Polycythemia Vera (PV) is a deadly form of blood cancer that occurs when a mutated gene causes bone marrow to create extra red blood cells. The additional cells cause the blood to thicken, slowing its movement through veins and increasing the risk of blood clots. Patients over the age of 60 are at the highest risk for death related to PV. Standard treatments for this condition are phlebotomies and cytoreductive therapy with the drug hydroxyurea. Hydroxyurea (HU) is the more commonly used therapy, but both solutions are often underutilized in PV patients, according to the Yale School of Medicine.
Investigators at Yale recently performed a study of high-risk PV patients and their treatment methods to determine the best course of action for improving life expectancy. The high-risk PV patients involved were 66 years or older, with the median age being 77. Investigators searched patients records for evidence of thrombotic events, as well as treatments used in the past.
Of the 820 patients in the study, those who received phlebotomies had a 35% reduction in death and a 48% reduction in the risk of developing blood clots. When patients also received HU, researchers found that patients who used the medication longer had a lower risk of death.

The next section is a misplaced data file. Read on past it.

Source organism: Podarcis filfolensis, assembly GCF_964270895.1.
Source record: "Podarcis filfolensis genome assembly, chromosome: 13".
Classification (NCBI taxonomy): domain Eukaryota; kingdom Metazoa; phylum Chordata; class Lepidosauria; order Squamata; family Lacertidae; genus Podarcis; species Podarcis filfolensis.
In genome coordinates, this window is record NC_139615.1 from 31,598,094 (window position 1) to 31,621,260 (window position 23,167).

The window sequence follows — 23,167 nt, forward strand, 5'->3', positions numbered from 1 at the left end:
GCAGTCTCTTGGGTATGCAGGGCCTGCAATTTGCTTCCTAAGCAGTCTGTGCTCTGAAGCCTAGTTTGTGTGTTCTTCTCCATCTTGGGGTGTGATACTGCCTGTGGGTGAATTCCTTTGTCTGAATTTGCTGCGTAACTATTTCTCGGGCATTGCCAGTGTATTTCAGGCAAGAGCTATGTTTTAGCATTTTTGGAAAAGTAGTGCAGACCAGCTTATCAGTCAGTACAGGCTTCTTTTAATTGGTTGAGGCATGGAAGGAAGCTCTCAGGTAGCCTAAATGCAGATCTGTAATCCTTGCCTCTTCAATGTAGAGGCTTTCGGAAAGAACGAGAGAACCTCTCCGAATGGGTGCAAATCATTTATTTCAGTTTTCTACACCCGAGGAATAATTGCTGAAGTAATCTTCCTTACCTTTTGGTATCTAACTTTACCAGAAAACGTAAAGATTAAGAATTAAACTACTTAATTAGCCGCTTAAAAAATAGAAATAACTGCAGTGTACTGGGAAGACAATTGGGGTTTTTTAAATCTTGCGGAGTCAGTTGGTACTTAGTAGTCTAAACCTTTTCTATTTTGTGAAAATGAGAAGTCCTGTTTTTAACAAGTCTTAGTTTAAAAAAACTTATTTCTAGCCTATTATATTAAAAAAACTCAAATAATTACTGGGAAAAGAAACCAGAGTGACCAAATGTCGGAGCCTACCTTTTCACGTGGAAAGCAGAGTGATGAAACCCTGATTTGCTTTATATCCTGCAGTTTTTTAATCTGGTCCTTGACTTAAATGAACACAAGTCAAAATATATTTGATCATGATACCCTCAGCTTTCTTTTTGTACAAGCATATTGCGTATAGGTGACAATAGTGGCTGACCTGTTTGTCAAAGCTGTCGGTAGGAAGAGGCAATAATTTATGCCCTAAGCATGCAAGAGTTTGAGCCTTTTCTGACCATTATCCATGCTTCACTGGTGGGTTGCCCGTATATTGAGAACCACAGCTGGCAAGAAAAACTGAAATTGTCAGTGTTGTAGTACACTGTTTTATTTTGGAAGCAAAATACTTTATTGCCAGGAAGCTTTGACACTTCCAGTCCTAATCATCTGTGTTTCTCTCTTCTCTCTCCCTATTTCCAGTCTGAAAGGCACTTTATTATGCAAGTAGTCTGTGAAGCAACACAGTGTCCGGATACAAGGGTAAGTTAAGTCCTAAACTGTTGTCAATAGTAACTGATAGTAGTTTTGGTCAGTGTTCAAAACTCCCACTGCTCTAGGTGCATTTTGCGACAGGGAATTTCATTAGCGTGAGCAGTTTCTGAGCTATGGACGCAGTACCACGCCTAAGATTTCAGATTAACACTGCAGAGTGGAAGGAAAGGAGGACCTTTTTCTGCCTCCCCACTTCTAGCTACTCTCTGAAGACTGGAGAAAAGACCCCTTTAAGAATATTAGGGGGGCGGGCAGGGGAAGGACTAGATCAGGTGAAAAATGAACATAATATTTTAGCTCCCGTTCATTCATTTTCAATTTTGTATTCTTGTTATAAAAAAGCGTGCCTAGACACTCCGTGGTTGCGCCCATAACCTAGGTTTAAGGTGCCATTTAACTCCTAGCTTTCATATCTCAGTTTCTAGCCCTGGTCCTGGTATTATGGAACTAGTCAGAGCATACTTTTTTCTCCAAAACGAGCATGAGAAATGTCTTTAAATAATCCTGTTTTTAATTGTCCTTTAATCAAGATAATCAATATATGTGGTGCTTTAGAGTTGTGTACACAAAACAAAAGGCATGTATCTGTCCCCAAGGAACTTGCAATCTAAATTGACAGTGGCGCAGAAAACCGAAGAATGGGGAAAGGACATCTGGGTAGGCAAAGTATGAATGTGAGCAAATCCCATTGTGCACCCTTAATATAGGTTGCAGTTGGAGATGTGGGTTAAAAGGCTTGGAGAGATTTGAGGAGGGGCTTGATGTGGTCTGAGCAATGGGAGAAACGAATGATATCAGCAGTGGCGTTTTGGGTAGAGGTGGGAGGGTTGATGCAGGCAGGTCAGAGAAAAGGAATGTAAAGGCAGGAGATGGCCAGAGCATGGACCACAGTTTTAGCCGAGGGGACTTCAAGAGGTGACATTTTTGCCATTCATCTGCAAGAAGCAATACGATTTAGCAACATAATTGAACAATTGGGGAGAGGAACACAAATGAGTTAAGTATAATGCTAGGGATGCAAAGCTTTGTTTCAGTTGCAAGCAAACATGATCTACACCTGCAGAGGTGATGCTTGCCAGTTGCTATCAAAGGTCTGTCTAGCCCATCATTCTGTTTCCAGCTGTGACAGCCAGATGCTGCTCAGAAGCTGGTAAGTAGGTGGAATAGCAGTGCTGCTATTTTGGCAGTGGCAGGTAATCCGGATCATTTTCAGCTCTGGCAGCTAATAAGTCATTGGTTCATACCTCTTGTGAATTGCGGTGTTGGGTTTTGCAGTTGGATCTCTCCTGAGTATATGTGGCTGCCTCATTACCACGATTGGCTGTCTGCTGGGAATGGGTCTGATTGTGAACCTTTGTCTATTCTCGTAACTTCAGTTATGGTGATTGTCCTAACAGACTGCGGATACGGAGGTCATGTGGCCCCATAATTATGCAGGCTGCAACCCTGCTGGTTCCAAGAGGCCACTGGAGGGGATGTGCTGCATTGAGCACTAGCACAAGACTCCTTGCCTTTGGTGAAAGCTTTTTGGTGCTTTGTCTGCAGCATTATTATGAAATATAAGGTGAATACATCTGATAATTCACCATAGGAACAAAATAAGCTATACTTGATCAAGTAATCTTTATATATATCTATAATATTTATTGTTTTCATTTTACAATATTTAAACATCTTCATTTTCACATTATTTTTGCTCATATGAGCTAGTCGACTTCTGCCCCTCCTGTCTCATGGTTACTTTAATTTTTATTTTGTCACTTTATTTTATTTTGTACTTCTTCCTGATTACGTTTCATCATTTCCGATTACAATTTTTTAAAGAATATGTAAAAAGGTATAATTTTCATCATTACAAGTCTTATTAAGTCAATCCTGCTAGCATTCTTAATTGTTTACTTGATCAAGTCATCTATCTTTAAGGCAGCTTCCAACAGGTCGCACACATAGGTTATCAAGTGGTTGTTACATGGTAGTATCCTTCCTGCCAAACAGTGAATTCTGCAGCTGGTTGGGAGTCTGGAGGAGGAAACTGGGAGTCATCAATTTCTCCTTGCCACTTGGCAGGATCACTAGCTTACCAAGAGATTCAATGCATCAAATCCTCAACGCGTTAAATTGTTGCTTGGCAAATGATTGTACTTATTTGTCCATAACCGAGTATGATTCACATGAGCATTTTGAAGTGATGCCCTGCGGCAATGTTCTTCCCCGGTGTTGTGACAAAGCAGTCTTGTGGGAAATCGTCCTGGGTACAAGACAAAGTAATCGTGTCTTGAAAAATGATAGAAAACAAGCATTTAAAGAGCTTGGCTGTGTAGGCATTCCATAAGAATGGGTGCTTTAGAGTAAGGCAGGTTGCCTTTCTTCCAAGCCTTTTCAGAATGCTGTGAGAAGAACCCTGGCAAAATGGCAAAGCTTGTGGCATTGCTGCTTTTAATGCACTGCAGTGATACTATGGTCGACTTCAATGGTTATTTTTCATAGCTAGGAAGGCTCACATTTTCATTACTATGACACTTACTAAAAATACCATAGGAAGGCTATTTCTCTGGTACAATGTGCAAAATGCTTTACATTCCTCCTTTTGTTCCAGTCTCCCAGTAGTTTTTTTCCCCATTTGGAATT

Phlebotomies are used as a therapeutic “bloodletting” process for PV patients to reduce the amount of blood in their body while HU is used to suppress the bone marrow’s ability to produce excess red blood cells. The study found that a combination of the phlebotomies and HU saved lives, but it also showed that most patients were not receiving these recommended treatments. Analysis showed that almost 40 percent of PV patients were under-treated, receiving neither the recommended treatment nor just phlebotomies. Researchers in the study hope that their results will raise awareness of the two treatment options available for PV patients and the improved outcomes when both are used.